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Stone Mountain R/C Flyers
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SMRCF Club Rules
All members must maintain a current "Open Full Membership" in the AMA (www.modelaircraft.org).
The first person entering the site must call the Stone Mountain Park police and report their entrance. The last member leaving must clear the site of all visitors and call the Stone Mountain Park Police to report their leaving.
The SMRCF field is predominantly a radio control airplane site. Helicopter and multirotor flying is not permitted.
All pilots must abide by the AMA Safety Code, SMRCF safety rules, and all Stone Mountain Park rules. No alcohol or drug consumption, or flying while under the influence of alcohol or drugs. All Stone Mountain Park regulations are enforced. Absolutely no firearms, drugs, or alcohol may be on the site (including concealed inside of a vehicle). Violators are subject to arrest. No alcoholic beverages in coolers. Stone Mountain Park may occasionally use this site and request the field be closed to R/C during their events.
All members are expected to promote an atmosphere of friendliness among the members, guests, visitors, spectators and neighbors. Profanity and vulgarity will not be tolerated. All visitors and spectators are to be treated as though they are our landlords.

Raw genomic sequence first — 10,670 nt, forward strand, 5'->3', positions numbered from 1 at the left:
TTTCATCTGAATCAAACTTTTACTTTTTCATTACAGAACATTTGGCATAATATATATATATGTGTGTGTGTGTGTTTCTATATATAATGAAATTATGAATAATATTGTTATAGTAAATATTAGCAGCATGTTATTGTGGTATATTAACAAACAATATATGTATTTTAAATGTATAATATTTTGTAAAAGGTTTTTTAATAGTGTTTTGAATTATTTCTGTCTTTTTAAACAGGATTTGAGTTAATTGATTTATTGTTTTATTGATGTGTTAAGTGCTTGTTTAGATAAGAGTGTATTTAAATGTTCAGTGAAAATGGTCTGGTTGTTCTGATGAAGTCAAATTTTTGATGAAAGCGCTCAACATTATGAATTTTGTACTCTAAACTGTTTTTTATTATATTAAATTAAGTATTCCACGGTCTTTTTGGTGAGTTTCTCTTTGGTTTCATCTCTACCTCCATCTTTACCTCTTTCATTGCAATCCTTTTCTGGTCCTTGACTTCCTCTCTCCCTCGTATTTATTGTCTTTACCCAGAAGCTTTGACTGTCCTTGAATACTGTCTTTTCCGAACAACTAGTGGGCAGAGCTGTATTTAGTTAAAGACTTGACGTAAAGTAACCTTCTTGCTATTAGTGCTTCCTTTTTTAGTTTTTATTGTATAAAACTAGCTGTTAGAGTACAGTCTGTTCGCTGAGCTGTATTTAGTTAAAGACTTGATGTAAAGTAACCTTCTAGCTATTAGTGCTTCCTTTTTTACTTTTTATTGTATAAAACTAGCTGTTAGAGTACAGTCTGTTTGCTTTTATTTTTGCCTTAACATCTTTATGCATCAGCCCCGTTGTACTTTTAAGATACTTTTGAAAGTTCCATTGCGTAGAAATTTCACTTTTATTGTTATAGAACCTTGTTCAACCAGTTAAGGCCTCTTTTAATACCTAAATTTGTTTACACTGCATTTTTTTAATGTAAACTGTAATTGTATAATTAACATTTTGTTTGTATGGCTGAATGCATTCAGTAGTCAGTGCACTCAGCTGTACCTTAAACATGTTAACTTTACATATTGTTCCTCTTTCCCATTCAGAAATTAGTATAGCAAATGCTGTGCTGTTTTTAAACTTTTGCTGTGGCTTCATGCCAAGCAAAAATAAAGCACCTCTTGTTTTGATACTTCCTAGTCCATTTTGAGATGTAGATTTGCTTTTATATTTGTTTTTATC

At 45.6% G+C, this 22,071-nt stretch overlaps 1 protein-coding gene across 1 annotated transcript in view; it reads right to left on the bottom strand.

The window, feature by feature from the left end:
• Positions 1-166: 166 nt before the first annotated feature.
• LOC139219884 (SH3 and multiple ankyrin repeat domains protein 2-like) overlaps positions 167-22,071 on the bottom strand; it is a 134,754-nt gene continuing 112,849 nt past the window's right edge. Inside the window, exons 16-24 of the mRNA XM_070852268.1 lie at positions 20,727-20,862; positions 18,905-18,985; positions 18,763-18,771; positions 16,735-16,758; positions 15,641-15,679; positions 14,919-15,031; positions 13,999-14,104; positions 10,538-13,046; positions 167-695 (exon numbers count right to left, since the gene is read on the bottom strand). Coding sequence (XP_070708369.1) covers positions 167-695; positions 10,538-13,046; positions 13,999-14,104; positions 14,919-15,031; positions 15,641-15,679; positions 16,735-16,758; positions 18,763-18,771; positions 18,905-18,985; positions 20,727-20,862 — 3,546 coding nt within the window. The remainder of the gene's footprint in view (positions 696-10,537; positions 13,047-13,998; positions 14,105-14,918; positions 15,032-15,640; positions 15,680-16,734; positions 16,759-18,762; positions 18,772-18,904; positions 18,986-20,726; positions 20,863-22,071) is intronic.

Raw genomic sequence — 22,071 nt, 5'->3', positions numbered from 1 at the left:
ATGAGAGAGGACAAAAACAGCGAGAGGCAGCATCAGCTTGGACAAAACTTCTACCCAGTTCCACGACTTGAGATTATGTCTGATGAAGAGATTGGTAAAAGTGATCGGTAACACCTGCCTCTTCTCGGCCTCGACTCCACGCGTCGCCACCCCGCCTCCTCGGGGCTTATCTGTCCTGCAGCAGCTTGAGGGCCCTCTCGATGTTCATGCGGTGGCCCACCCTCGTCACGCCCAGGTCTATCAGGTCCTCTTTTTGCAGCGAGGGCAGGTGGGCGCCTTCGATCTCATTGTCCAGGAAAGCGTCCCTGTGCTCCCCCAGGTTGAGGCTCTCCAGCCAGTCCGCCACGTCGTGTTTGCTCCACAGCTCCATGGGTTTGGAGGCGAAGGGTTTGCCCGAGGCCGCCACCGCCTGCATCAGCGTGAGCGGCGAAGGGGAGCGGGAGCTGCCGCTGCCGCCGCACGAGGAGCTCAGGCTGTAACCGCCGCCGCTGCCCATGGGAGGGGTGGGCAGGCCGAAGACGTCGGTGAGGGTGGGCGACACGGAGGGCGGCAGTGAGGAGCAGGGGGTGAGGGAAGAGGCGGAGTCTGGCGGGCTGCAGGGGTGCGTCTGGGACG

All spectators must remain behind the spectator line unless a member escorts them. Children and pets are not allowed in the pits or flight line and must be supervised and restrained at all times in the spectator area. The spectator line is defined as the front portion of the paved taxiway where the shelter stands.
Guests with full AMA membership are welcome and may fly as guests at the SMRCF flying site up to two times per calendar year. Guests must show a valid AMA membership card. An aircraft and pilot checkout is highly recommended. Should flying guests wish to enjoy SMRCF in excess of the two times per year, membership with appropriate fee is required.